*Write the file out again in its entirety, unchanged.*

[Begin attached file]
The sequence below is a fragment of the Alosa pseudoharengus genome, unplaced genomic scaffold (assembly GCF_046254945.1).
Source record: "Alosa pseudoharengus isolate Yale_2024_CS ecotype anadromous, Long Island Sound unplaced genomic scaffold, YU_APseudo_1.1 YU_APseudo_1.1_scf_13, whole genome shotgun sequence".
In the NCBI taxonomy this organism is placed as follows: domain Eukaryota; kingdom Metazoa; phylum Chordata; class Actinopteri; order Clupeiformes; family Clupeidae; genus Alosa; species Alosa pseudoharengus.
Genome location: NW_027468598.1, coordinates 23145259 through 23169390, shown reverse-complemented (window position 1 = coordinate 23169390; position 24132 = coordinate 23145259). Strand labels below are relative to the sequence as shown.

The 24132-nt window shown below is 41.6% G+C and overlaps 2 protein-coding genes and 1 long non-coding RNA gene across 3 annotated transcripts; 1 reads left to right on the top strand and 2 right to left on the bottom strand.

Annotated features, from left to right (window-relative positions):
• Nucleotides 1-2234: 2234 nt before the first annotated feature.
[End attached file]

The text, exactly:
The sequence below is a fragment of the Alosa pseudoharengus genome, unplaced genomic scaffold (assembly GCF_046254945.1).
Source record: "Alosa pseudoharengus isolate Yale_2024_CS ecotype anadromous, Long Island Sound unplaced genomic scaffold, YU_APseudo_1.1 YU_APseudo_1.1_scf_13, whole genome shotgun sequence".
In the NCBI taxonomy this organism is placed as follows: domain Eukaryota; kingdom Metazoa; phylum Chordata; class Actinopteri; order Clupeiformes; family Clupeidae; genus Alosa; species Alosa pseudoharengus.
Genome location: NW_027468598.1, coordinates 23145259 through 23169390, shown reverse-complemented (window position 1 = coordinate 23169390; position 24132 = coordinate 23145259). Strand labels below are relative to the sequence as shown.

The 24132-nt window shown below is 41.6% G+C and overlaps 2 protein-coding genes and 1 long non-coding RNA gene across 3 annotated transcripts; 1 reads left to right on the top strand and 2 right to left on the bottom strand.

Annotated features, from left to right (window-relative positions):
• Nucleotides 1-2234: 2234 nt before the first annotated feature.